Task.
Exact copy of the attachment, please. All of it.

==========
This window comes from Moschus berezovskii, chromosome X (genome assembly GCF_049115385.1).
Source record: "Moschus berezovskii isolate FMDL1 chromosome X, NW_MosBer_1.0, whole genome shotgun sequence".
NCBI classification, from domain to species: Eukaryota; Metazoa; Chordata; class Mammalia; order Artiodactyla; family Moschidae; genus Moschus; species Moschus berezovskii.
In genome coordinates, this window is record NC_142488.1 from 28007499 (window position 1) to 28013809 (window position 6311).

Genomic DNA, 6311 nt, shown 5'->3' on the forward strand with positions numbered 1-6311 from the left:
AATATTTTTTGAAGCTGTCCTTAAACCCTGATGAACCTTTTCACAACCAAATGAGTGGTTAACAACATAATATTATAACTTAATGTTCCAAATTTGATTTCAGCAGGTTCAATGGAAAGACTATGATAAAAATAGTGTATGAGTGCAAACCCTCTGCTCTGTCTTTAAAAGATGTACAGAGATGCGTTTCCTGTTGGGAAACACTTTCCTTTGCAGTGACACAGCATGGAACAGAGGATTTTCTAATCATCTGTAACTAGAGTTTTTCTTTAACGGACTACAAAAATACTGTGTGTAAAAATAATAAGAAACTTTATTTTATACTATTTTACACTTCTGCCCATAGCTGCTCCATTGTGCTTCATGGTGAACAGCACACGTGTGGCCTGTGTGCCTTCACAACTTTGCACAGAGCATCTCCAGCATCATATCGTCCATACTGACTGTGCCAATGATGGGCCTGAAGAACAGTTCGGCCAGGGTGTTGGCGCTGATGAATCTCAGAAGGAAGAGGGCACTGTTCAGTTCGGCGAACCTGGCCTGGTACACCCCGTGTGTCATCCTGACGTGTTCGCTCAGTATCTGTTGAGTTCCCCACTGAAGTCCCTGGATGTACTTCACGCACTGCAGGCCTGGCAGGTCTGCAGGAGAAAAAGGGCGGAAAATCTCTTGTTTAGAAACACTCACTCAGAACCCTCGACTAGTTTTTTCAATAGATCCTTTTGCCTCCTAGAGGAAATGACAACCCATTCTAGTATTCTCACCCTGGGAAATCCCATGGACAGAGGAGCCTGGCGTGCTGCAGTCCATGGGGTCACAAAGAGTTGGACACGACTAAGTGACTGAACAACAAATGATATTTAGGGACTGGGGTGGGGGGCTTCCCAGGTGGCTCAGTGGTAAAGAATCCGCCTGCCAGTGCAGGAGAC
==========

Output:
This window comes from Moschus berezovskii, chromosome X (genome assembly GCF_049115385.1).
Source record: "Moschus berezovskii isolate FMDL1 chromosome X, NW_MosBer_1.0, whole genome shotgun sequence".
NCBI classification, from domain to species: Eukaryota; Metazoa; Chordata; class Mammalia; order Artiodactyla; family Moschidae; genus Moschus; species Moschus berezovskii.
In genome coordinates, this window is record NC_142488.1 from 28007499 (window position 1) to 28013809 (window position 6311).

Genomic DNA, 6311 nt, shown 5'->3' on the forward strand with positions numbered 1-6311 from the left:
AATATTTTTTGAAGCTGTCCTTAAACCCTGATGAACCTTTTCACAACCAAATGAGTGGTTAACAACATAATATTATAACTTAATGTTCCAAATTTGATTTCAGCAGGTTCAATGGAAAGACTATGATAAAAATAGTGTATGAGTGCAAACCCTCTGCTCTGTCTTTAAAAGATGTACAGAGATGCGTTTCCTGTTGGGAAACACTTTCCTTTGCAGTGACACAGCATGGAACAGAGGATTTTCTAATCATCTGTAACTAGAGTTTTTCTTTAACGGACTACAAAAATACTGTGTGTAAAAATAATAAGAAACTTTATTTTATACTATTTTACACTTCTGCCCATAGCTGCTCCATTGTGCTTCATGGTGAACAGCACACGTGTGGCCTGTGTGCCTTCACAACTTTGCACAGAGCATCTCCAGCATCATATCGTCCATACTGACTGTGCCAATGATGGGCCTGAAGAACAGTTCGGCCAGGGTGTTGGCGCTGATGAATCTCAGAAGGAAGAGGGCACTGTTCAGTTCGGCGAACCTGGCCTGGTACACCCCGTGTGTCATCCTGACGTGTTCGCTCAGTATCTGTTGAGTTCCCCACTGAAGTCCCTGGATGTACTTCACGCACTGCAGGCCTGGCAGGTCTGCAGGAGAAAAAGGGCGGAAAATCTCTTGTTTAGAAACACTCACTCAGAACCCTCGACTAGTTTTTTCAATAGATCCTTTTGCCTCCTAGAGGAAATGACAACCCATTCTAGTATTCTCACCCTGGGAAATCCCATGGACAGAGGAGCCTGGCGTGCTGCAGTCCATGGGGTCACAAAGAGTTGGACACGACTAAGTGACTGAACAACAAATGATATTTAGGGACTGGGGTGGGGGGCTTCCCAGGTGGCTCAGTGGTAAAGAATCCGCCTGCCAGTGCAGGAGAC